Monday, September 10, 2012

Book review: Has God Spoken? Proof of the Bible’s Divine Inspiration by Hank Hanegraaff

Hank has indeed written a commendable volume called “Has God spoken?". In this book, Hank uses manuscript evidence, archeology, predictive prophecy, and much more to memorably demonstrate that the Bible is divine rather than merely human in origin.

Hank indeed is a man of acronyms! There are acronyms within the acronyms; so much so that I will cherry-pick those I find useful.

To begin with, the Bible is not a single book, but a collection of 66 books (39 in OT, 27 in NT; note: "3*9" = 27), written by 40 different authors of various backgrounds ranging from kings, prophets, cupbearer, fisherman, etc over a span of 1500 years, in 3 different continents in 3 languages. With such diversity, we would expect the Bible to be a disjointed, chaotic account of stories packaged together in a book. Yet, this is not what we find despite most of the authors have not met each other due to the span of 1500 years. What is find is a coherent, cohesive message of a loving God in a rescue mission to redeemed fallen humanity through the work of Jesus Christ on the Cross. In fact, Jesus is the central theme of the Bible.

In this book, Hank gave various examples of manuscripts, as well as various archeological findings as part of the external evidences supporting the reliability of the Scripture.

Of course, in that book, Hank expounded heavily on the preterist view of eschatology that he holds on to. I don't share his view on this. However, just because I do not agree to his preterism view, does not mean that this book is not useful to me. Quite the contrary! In fact, I find a wealth of knowledge for future references. From this book, I learned of the Comma Johanneum -  an insertion in 1 John 5:7-8. This was first inserted in the margins of several Latin manuscripts although none of the early church fathers used it for their defense on Trinitarianism against the Sabellians and Arians. It was then inserted into the Textus Receptus compiled by Erasmus of Rotterdam under intense pressure so as not to be seen to be opposing to the Trinitarianism doctrine (although Erasmus initially did not want to).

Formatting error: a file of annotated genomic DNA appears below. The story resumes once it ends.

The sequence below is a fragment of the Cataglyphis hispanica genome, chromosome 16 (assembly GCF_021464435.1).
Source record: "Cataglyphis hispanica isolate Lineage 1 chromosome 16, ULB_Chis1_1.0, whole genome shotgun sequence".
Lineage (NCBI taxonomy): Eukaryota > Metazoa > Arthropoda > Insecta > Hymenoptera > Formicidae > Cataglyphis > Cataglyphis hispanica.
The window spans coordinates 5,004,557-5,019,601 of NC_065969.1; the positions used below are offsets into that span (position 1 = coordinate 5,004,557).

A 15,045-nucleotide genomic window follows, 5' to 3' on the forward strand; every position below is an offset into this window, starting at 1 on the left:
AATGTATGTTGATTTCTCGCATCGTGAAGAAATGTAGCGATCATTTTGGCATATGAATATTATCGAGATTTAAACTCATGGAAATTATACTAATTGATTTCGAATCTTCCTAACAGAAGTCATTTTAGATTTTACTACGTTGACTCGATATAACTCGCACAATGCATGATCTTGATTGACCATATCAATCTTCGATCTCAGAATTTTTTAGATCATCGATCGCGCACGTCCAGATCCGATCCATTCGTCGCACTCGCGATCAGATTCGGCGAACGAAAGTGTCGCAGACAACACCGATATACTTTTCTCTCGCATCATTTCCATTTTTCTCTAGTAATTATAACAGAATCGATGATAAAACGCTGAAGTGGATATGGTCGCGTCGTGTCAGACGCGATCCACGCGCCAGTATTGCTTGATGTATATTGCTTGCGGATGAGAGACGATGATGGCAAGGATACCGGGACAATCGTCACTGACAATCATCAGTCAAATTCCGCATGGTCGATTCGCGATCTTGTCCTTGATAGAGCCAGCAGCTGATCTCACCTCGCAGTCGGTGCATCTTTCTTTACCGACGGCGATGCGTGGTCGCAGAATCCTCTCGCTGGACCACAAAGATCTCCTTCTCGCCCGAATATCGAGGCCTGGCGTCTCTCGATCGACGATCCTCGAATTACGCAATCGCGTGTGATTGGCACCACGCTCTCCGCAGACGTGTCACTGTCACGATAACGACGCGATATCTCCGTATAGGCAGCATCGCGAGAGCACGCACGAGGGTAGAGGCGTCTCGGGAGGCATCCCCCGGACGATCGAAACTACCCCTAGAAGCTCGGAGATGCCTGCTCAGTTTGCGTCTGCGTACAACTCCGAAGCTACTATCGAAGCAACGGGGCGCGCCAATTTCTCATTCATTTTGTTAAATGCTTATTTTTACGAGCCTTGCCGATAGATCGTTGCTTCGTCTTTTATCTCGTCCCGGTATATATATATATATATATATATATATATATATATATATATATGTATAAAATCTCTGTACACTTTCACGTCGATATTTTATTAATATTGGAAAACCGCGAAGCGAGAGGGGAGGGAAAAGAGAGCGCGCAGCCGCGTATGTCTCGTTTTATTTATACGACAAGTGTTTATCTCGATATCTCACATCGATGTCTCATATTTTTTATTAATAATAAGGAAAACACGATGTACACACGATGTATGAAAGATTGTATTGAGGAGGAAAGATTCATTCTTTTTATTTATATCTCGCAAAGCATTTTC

This book has also helped opened my mind to many other archeological evidences besides the Dead Sea Scrolls - something which I had not known before. As mentioned, there are so many acronyms in this book, some of which I do find to be rather cumbersome and redundant. However, my most favorited acronym in this book is the ABCDEFG of OT prophetic fulfillment in Jesus Christ:

A: Ancestry
B: Birthplace
C: Crucifixion
D: Date
E: Extraordinary miracles
F: Fulfill
G: Gentiles

(see also: for a list)

In short, this is a good readable book - a reference material in fact. Highly recommended.

Disclosure of Material Connection: I received this e-book free from Thomas Nelson Publishers as part of their book review bloggers program. I was not required to write a positive review. The opinions I have expressed are my own. I am disclosing this in accordance with the Federal Trade Commission’s 16 CFR, Part 255 : “Guides Concerning the Use of Endorsements and Testimonials in Advertising.”

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